SPMF documentation > Mining High-Utility Itemsets from a Database with Positive or Negative Unit Profit using the HUINIV-Mine Algorithm

This example explains how to run the HUINIV-Mine algorithm using the SPMF open-source data mining library.

How to run this example?

What is HUINIV-Mine?

HUINIV-Mine is an algorithm for discovering high-utility itemsets in a transaction database containing utility information. It is an extension of the Two-Phase algorithm designed for mining patterns in a transaction database where items may have negative unit profit values.

Items with negative values are interesting in real-life scenarios. Often in a retail store, items may be sold at a loss. If traditional high utility itemset mining algorithms such as Two-Phase, IHUP, UPGrowth, HUI-Miner and FHM are appied on such database, it was demonstrated that they may not discover the correct restults. To address this issue, the HUINIV-Mine algorithm was proposed. However, faster algorithms now exists, such as FHN, also offered in SPMF.

What is the input?

HUINIV-Mine takes as input a transaction database with utility information and a minimum utility threshold min_utility (a positive integer). Let's consider the following database consisting of 10 transactions (t1,t2...t10) and 5 items (1, 2, 3, 4, 5). This database is provided in the text file "DB_NegativeUtility.txt" in the package ca.pfv.spmf.tests of the SPMF distribution.


Items Transaction utility Item utilities for this transaction
t1 1 4 5 27 5 12 10
t2 2 3 4 36 -3 -4 36
t3 1 4 45 15 30
t4 1 5 15 5 10
t5 2 3 4 36 -3 -4 36
t6 2 3 5 20 -3 -2 20
t7 1 10 10
t8 1 4 21 15 6
t9 2 3 4 24 -3 -2 24
t10 1 5 15 5 10

Each line of the database is:

Note that the value in the second column for each line is the sum of the values in the third column.

What are real-life examples of such a database? There are several applications in real life. One application is a customer transaction database. Imagine that each transaction represents the items purchased by a customer. The first customer named "t1" bought items 1, 4 and 5. The amount of profit generated by the sale of each of these item is respectively 5 $, 12 $ and 10 $. The total amount of money spent in this transaction is 5 + 12 + 10 = 27 $.

What is the output?

The output of HUINIV-Mineis the set of high utility itemsets having a utility no less than a min_utility threshold (a positive integer) set by the user. To explain what is a high utility itemset, it is necessary to review some definitions. An itemset is an unordered set of distinct items. The utility of an itemset in a transaction is the sum of the utility of its items in the transaction. For example, the utility of the itemset {1 4} in transaction t1 is 5 + 12 = 17 and the utility of {1 4} in transaction t3 is 15 + 30 = 45. The utility of an itemset in a database is the sum of its utility in all transactions where it appears. For example, the utility of {1 4} in the database is the utility of {1 4} in t1 plus the utility of {1 4} in t3, plus the utility of {1 4} in t8, for a total of 17 + 45 + 21 = 83. A high utility itemset is an itemset such that its utility is no less than min_utility For example, if we run HUINIV-Mine with a minimum utility of 30, we obtain 8 high-utility itemsets:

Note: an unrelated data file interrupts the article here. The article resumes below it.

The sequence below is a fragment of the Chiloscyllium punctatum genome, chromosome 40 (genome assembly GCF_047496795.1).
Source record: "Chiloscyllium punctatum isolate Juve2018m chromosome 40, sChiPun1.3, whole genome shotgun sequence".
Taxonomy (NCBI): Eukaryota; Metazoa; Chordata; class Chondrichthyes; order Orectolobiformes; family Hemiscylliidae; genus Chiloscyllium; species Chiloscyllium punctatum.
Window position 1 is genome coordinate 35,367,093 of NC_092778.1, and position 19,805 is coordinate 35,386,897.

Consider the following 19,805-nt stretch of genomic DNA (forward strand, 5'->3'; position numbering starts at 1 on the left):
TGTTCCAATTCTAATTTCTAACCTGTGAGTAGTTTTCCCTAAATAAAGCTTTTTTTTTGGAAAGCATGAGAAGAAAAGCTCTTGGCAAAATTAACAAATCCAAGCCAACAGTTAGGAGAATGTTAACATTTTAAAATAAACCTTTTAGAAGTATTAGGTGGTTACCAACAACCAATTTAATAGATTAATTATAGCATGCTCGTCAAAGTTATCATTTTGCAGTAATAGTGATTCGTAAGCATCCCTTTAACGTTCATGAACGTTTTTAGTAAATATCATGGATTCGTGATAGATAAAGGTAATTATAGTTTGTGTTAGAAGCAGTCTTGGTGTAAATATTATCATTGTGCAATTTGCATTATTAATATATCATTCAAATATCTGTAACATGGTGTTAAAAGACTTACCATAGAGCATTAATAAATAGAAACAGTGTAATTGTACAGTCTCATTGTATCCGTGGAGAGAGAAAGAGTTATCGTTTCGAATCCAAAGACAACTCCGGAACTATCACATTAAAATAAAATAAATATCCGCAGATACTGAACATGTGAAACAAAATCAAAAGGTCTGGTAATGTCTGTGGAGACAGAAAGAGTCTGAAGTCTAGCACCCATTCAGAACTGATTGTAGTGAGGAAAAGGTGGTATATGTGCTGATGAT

itemsets utility ($)
{5} 50
{1 5} 45
{1} 55
{1 4} 83
{4} 144
{2 4} 87
{2 3 4} 77
{3 4} 86

If the database is a transaction database from a store, we could interpret these results as all the groups of items bought together that generated a profit of 30 $ or more.

Input file format

The input file format of HUINIV-Mine is defined as follows. It is a text file. Each lines represents a transaction. Each line is composed of three sections, as follows.

For example, for the previous example, the input file is defined as follows:

1 4 5:27:5 12 10
2 3 4:36:-3 -4 36
1 4:45:15 30
1 5:15:5 10
2 3 4:36:-3 -4 36
2 3 5:20:-3 -2 20
1:10:10
1 4:21:15 6
2 3 4:24:-3 -2 24
1 5:15:5 10

Consider the first line. It means that the transaction {1, 4, 5} has a total utility of 27 and that items 1, 4and 5 respectively have a utility of 5, 12 and 10 in this transaction. The following lines follow the same format.

Output file format

The output file format of HUINIV-Mine is defined as follows. It is a text file, where each line represents a high utility itemset. On each line, the items of the itemset are first listed. Each item is represented by an integer, followed by a single space. After, all the items, the keyword " #UTIL: " appears and is followed by the utility of the itemset. For example, we show below the output file for this example.

5 #UTIL: 50
5 1 #UTIL: 45
1 #UTIL: 55
1 4 #UTIL: 83
4 #UTIL: 144
4 2 #UTIL: 87
4 2 3 #UTIL: 77
4 3 #UTIL: 86

For example, the second line indicates that the itemset {1, 5} has a utility of 45. The other lines follows the same format.

Performance

High utility itemset mining is a more difficult problem than frequent itemset mining. Therefore, high-utility itemset mining algorithms are generally slower than frequent itemset mining algorithms. The HUINIV-Mine is the first algorithm for high-utility itemset mining with negative unit profit. However, faster algorithms have now been proposed such as FHN (2014), also offered in SPMF.

Where can I get more information about the HUINIV-Mine algorithm?

This is the reference of the article describing the HUINIV-Mine algorithm:

Chu, Chun-Jung, Vincent S. Tseng, and Tyne Liang. "An efficient algorithm for mining high utility itemsets with negative item values in large databases." Applied Mathematics and Computation 215.2 (2009): 767-778.

Besides, for a general overview of high utility itemset mining, you may read this survey paper.

<< Return to table of contents of SPMF documentation

Copyright © 2008-2020 Philippe Fournier-Viger. All rights reserved.